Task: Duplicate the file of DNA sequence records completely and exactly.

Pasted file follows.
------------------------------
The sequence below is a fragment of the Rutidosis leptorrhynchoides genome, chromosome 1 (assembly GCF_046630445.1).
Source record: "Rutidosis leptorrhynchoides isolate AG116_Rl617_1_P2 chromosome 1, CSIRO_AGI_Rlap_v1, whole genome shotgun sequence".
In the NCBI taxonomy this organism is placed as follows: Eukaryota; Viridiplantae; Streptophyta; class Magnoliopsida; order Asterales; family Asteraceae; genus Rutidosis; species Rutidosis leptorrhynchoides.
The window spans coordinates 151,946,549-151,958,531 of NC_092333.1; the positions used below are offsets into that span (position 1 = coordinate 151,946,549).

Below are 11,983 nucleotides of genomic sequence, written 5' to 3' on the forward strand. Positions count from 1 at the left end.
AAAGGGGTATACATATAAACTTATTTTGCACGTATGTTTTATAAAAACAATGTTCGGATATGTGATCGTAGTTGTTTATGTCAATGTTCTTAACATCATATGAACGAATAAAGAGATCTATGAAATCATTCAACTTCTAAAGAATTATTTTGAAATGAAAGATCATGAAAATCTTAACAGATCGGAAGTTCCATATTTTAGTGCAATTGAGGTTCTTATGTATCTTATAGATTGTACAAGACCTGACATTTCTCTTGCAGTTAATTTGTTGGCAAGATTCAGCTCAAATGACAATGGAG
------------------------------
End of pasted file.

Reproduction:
The sequence below is a fragment of the Rutidosis leptorrhynchoides genome, chromosome 1 (assembly GCF_046630445.1).
Source record: "Rutidosis leptorrhynchoides isolate AG116_Rl617_1_P2 chromosome 1, CSIRO_AGI_Rlap_v1, whole genome shotgun sequence".
In the NCBI taxonomy this organism is placed as follows: Eukaryota; Viridiplantae; Streptophyta; class Magnoliopsida; order Asterales; family Asteraceae; genus Rutidosis; species Rutidosis leptorrhynchoides.
The window spans coordinates 151,946,549-151,958,531 of NC_092333.1; the positions used below are offsets into that span (position 1 = coordinate 151,946,549).

Below are 11,983 nucleotides of genomic sequence, written 5' to 3' on the forward strand. Positions count from 1 at the left end.
AAAGGGGTATACATATAAACTTATTTTGCACGTATGTTTTATAAAAACAATGTTCGGATATGTGATCGTAGTTGTTTATGTCAATGTTCTTAACATCATATGAACGAATAAAGAGATCTATGAAATCATTCAACTTCTAAAGAATTATTTTGAAATGAAAGATCATGAAAATCTTAACAGATCGGAAGTTCCATATTTTAGTGCAATTGAGGTTCTTATGTATCTTATAGATTGTACAAGACCTGACATTTCTCTTGCAGTTAATTTGTTGGCAAGATTCAGCTCAAATGACAATGGAG